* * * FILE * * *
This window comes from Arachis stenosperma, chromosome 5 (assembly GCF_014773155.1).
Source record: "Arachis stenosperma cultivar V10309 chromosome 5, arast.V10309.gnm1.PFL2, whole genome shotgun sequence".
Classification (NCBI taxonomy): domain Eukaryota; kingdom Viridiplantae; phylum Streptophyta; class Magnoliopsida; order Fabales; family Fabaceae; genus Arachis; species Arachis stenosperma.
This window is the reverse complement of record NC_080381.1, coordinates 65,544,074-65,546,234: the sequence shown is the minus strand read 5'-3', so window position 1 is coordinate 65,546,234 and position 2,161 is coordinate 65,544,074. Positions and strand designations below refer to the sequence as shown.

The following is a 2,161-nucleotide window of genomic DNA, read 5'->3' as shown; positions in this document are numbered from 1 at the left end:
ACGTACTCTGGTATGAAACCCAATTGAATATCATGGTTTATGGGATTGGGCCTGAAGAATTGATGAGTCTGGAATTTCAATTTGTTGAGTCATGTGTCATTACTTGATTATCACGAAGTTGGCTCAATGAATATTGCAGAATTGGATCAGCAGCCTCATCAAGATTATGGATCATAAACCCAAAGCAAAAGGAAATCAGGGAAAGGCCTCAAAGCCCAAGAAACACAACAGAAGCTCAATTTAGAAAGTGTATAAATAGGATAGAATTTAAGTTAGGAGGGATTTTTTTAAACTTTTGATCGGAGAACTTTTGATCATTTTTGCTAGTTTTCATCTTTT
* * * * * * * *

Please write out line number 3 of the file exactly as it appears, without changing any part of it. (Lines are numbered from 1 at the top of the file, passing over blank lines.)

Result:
Classification (NCBI taxonomy): domain Eukaryota; kingdom Viridiplantae; phylum Streptophyta; class Magnoliopsida; order Fabales; family Fabaceae; genus Arachis; species Arachis stenosperma.